Near normal blood sugar levels can stave off the retinopathy. Diabetes management stalwarts like diet, exercise and when appropriate medication become all the more important if your eyesight is at risk.

If you can control your blood pressure and cholesterol you can also reduce your likelihood of vision loss.

If you have not already, it is time to give up the cigarettes.

Diabetic Eye Problems References


Rosenblatt RJ, Benson WJ. Diabetic Retinopathy. In: Yanoff M, ed. Opthalmology. 2nd ed. St. Louis, MO: Mosby; 2004;877-887.

The Mayo Clinic: Diabetic Retinopathy

National Eye Institute: Facts About Diabetic Retinopathy

Web MD: Diabetic Retinopathy Topic Overview


eyeball: eek the cat Eyechart: deege

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    • authorfriendly profile imageAUTHOR


      9 years ago from Charleston, SC

      I think there may be help for type I diabetics through the juvenile diabetes people, anyone else know. Likely not for type 2 diabetes eye problems.

    • profile image

      wondering 21 

      9 years ago

      Is there any place that a person who develops retinopathy from diabetes, and was told to get to an opthamolgist immediately, can get help with paying for the procedure, if she has to have surgery?

    • authorfriendly profile imageAUTHOR


      9 years ago from Charleston, SC

      Good point, my own eye doctor says much of my vision problem comes from the early stages of cataracts and I probably will have to address them soon in my own diabetes. It was an oversight to not bring them up in my article on diabetes-related eye problems and retinopathy.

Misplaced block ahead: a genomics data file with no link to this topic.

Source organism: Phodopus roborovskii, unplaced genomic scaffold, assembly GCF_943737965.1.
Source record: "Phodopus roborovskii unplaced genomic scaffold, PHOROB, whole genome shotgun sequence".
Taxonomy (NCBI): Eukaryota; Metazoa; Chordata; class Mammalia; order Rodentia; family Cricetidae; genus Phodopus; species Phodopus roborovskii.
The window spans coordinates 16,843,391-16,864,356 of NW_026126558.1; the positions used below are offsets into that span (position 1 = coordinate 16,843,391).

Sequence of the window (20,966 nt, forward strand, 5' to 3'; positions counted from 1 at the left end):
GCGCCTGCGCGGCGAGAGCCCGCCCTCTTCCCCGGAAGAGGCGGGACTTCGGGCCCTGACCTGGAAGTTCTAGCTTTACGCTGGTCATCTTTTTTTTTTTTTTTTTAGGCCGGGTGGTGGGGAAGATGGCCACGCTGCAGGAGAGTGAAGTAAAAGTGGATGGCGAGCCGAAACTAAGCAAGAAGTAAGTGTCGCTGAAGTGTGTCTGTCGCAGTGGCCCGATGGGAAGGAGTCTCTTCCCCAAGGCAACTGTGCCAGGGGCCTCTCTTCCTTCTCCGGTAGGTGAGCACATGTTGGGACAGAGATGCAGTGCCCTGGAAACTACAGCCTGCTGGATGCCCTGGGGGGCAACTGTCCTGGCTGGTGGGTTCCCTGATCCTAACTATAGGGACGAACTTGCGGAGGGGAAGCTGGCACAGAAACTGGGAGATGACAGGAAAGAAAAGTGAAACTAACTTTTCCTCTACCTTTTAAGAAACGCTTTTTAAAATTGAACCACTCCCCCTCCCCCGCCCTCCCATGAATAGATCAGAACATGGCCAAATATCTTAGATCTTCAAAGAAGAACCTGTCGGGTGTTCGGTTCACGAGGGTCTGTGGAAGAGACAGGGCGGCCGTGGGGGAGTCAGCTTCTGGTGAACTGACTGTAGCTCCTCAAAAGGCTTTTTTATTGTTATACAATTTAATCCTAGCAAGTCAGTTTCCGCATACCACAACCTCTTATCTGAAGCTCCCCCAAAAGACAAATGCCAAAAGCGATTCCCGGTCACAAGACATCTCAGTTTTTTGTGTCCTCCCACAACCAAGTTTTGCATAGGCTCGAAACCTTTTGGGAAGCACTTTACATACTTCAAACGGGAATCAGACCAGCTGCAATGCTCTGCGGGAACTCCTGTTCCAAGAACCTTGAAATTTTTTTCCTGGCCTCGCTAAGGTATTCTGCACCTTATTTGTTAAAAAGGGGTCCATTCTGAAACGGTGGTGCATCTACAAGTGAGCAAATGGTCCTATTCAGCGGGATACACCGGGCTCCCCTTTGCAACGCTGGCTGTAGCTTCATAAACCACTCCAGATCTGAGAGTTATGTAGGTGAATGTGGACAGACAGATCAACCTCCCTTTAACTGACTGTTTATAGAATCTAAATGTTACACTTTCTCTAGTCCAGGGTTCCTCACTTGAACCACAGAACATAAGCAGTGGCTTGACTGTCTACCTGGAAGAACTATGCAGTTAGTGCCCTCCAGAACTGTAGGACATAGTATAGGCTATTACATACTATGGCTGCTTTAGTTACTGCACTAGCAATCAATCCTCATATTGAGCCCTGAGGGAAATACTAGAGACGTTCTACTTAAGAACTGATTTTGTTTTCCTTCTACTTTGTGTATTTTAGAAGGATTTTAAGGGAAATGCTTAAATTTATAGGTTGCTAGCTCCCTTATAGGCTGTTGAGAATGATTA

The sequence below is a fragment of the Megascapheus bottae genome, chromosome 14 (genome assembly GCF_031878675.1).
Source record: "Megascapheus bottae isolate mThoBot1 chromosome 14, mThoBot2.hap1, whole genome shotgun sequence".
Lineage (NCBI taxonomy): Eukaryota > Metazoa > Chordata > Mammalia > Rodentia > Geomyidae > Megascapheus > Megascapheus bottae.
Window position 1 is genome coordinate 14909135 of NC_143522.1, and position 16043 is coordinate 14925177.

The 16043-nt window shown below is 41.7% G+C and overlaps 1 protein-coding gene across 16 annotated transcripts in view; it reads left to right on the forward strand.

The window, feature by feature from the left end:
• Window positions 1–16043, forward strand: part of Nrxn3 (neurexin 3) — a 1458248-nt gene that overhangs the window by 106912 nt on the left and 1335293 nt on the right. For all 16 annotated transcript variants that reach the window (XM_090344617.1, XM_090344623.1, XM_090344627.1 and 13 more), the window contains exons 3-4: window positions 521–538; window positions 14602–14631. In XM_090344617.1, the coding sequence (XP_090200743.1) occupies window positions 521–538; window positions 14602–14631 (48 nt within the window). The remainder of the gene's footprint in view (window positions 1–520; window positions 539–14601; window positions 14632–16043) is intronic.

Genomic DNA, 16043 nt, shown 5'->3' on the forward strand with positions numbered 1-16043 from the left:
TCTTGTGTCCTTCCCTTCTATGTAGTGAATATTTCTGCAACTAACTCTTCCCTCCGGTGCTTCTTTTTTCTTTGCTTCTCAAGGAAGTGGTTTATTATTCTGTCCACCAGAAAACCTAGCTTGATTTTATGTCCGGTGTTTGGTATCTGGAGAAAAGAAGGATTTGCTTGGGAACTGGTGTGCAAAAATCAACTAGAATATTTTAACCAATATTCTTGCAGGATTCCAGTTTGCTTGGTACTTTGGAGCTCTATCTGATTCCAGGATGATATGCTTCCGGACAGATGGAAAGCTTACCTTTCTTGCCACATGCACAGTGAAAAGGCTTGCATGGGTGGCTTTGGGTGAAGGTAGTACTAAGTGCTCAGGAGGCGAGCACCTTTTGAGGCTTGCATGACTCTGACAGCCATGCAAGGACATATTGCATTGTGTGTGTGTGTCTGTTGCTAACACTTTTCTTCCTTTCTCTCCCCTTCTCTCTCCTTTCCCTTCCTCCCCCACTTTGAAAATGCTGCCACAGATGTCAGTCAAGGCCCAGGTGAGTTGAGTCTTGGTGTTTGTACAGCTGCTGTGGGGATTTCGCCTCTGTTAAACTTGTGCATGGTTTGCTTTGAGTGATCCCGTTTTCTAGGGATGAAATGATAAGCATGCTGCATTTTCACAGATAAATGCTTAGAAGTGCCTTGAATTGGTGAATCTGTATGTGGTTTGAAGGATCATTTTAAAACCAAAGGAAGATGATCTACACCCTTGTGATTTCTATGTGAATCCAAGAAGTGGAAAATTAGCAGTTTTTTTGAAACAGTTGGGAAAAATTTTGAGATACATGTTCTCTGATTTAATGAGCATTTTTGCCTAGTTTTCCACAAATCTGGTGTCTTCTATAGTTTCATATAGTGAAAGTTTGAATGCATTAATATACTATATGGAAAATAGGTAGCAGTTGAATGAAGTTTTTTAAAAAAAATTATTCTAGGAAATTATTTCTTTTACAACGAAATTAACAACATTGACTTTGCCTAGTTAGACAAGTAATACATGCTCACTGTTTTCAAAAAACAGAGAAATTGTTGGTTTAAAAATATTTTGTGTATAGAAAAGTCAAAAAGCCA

• rjsadowski profile image


      9 years ago

      Good article. You seem to have neglected mentioning cataracts. I am a type II diabetic and I first found out about it when I developed cataracts in both eyes at age 40. All diabetics should see an ophthalmologist regularly. With diabetes, frequently the eyes are the first thing to go bad.

    • profile image

      Ronnie the poor diabetic 

      10 years ago

      This is a great outing on a serious diabetic complication affecting a lot of us, as a diabetic for 13 years, my sight has progressively declined over the years. the quote "Some days you just can't see" describes me in some days when my sugars get too high and my vision gets blurry but hopefully with effective management I have managed to keep these episodes in check.

    • profile image

      Charlotte Hughes 

      10 years ago

      Very informative and well written. Thanks for the information.

    • travel_man1971 profile image

      Ireno Alcala 

      10 years ago from Bicol, Philippines

      "Some days you just can't see"...a phrase that aptly described my Greek chief cook (I've written a hub for him,too.) It's an indication that you got the diabetes!

      Thanks for the hub, David!

      Please, don't smoke too much cigarettes. My father died from it, too (chronic lung cancer-TB III leading to carcinoma).

    • Patty Inglish, MS profile image

      Patty Inglish MS 

      10 years ago from USA and Asgardia, the First Space Nation

      A friend once sais, "Some days you just can't see" but she learned that she had diabetes. It's really important to pay attention to eyesight changes.

      Thanks for the Hub; rated Up.